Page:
All posts by lditto

The Beauty of Big Bend

The Big Bend National Park area was as beautiful in late March as ever. Five photographers and I spent three busy days traveling about the vastness that is Big Bend. Most of our photography was done at sunrise, sunset and after dark in iconic locations like Santa Elena Canyon, Boquillas Rim, Rio Grande Village, The Window at Chisos Mountains, Terlingua cemetery and the Rio Grande in Big Bend Ranch State Park. Unlike recent years, we saw only a handful of wildflowers and blooming yucca, but there was plenty to photograph.

I still want to go back and kayak or float the river gorge, but I got plenty of exercise hiking to Balanced Rock and scaling down a rock slide in the Rio Grande canyon at Big Bend Ranch State Park. The journey from south Texas to the park takes a FULL day, but the reward is great. For those of us living in the city, the west Texas night skies are reward enough for the effort. Come along with me on a brief photo trip to the Big Bend.

Click on a photo to enlarge and sharpen it for viewing. 

Black Hawk in Cottonwood, Big Bend National Park.

A beautiful pair of black hawks are nesting in a cottonwood at Rio Grande Village in Big Bend National Park.  After many visits over the years, I was finally able to see and photograph them from the road.  The nesting area is closed to visitors.  Canon 7D mark II, 100-400 mm lens, hand held.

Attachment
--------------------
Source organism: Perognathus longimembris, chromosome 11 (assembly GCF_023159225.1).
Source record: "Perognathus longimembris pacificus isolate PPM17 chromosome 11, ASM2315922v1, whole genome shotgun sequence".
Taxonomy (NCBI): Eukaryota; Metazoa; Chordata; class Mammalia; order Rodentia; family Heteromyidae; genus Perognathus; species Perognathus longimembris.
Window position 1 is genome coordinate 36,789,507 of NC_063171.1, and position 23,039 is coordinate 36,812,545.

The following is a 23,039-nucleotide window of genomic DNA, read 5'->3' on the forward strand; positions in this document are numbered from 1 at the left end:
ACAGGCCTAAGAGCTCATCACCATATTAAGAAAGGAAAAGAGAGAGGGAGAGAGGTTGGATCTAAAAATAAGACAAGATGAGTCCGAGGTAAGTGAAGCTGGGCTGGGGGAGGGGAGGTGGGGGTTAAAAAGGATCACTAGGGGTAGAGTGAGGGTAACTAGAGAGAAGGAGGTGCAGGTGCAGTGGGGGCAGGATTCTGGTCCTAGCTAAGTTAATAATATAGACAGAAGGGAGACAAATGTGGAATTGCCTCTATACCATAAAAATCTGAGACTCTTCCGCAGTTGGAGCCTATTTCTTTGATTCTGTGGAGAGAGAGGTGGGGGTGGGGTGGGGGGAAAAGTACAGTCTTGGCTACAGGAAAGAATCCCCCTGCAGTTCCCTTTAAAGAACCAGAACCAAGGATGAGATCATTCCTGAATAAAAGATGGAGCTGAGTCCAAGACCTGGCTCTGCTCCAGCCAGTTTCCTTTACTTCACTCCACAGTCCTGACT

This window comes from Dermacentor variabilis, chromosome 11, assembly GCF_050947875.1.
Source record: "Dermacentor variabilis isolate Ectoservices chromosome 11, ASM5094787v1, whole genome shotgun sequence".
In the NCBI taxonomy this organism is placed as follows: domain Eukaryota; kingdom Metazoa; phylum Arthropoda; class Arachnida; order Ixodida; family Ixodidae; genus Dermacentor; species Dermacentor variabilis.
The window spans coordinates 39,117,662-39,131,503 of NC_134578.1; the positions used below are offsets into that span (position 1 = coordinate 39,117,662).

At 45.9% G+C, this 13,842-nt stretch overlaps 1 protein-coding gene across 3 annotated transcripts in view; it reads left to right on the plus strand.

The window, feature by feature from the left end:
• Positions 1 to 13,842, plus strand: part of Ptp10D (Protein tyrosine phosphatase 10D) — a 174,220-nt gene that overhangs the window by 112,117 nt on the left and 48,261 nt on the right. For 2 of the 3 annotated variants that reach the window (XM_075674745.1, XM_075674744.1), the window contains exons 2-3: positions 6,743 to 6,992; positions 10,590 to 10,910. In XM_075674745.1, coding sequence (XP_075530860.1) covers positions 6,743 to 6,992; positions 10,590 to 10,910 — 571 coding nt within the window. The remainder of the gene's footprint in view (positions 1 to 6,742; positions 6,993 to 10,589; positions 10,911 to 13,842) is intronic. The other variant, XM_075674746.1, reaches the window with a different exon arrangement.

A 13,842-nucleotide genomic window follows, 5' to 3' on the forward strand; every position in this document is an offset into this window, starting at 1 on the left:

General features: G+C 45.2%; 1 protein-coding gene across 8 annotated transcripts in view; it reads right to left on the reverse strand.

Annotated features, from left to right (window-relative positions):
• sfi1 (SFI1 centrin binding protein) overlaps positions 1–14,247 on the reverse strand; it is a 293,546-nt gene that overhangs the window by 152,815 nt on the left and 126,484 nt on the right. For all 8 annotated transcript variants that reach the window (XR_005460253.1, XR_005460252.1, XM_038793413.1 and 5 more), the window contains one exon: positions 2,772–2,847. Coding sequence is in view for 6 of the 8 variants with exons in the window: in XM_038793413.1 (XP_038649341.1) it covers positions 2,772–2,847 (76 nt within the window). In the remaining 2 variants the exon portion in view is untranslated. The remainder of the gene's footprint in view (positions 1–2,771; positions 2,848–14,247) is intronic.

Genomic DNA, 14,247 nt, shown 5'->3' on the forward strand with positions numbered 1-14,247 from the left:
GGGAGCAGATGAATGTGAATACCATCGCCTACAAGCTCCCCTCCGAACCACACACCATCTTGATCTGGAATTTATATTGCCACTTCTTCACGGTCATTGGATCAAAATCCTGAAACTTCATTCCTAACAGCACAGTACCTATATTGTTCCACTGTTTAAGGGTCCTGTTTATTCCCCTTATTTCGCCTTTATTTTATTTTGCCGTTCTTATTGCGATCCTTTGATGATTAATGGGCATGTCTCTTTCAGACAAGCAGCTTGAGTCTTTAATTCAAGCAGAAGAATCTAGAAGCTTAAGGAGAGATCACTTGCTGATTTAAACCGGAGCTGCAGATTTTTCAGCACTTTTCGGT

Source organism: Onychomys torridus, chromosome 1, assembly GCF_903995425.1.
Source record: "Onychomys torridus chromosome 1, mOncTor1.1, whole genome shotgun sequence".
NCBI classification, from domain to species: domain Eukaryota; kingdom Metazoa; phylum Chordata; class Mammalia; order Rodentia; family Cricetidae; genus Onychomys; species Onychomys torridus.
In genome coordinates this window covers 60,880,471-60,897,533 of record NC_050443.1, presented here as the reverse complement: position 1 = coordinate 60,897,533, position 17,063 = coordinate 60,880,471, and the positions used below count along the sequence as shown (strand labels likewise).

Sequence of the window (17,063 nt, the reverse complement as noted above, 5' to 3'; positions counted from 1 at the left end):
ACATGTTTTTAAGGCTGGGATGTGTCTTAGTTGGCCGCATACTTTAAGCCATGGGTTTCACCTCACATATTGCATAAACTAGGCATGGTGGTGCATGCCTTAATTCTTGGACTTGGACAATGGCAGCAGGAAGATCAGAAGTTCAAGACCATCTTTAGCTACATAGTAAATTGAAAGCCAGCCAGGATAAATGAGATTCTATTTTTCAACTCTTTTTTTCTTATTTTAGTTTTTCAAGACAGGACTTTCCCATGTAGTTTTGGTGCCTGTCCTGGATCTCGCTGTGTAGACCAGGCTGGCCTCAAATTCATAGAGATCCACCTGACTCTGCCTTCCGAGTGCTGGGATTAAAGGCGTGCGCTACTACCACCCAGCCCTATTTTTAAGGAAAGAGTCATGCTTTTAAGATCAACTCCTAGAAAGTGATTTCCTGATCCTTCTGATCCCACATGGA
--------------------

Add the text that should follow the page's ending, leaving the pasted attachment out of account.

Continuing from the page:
Chisos Mountains and Rio Grande at Big Bend Natl. Park, Texas.

That same afternoon, we journeyed on to the campgrounds at the east end of the village and climbed the hill for a view of the sun setting behind the Chisos Mountains  in the west and the glowing pinks of Boquillas rim to the east.

Boquillas rim at sunset, Big Bend National Park.
Pebbles in the Rio Grande surrounded by 1500′ walls of rock. Mexico on left, Texas on right in Big Bend National Park.

The walls stay the same but the river is ever changing.  I’d like to return in summer and catch the sun setting down the canyon at Santa Elena.

Photographing the Rio Grande near Santa Elena Canyon, Big Bend National Park, Texas.

After leaving the canyon shortly after dawn, we stopped downstream to look back at the big picture…miles of cliffs towering above the river.  I used HDR toning on this image to jazz up the look of it.

Verbina and Chisos Basin, Big Bend NP.

Evening in the Chisos Basin provides many angles and subjects.  These verbinas were about the only cluster of wildflower I spotted that week.

Oak and sotol in the Chisos Mountains, Big Bend National Park at sunset.

I like to work on foreground subjects near the Window near Big Bend NP Lodge and Restaurant.

Sotol in “The Window” of Chisos Mountains, Big Bend National Park at sunset.

The photo group got many nice images of The Window with clouds at sunset.

Sunset on Casa Grande with piñyon pines.

 

Sunrise on the Rio Grande canyon east of Presidio, Texas in Big Bend Ranch State Park.

 

Looking west, Presidio, Texas is upriver and out of sight by a few miles from this point in the canyon.   A well timed sunset visit would make me very happy.  I’ll have to plan for that one on the next trip.

Ocotillo and prickly pear catch the first light in this canyon.
Canoeing the Rio Grande at Big Bend  Ranch State Park, Texas.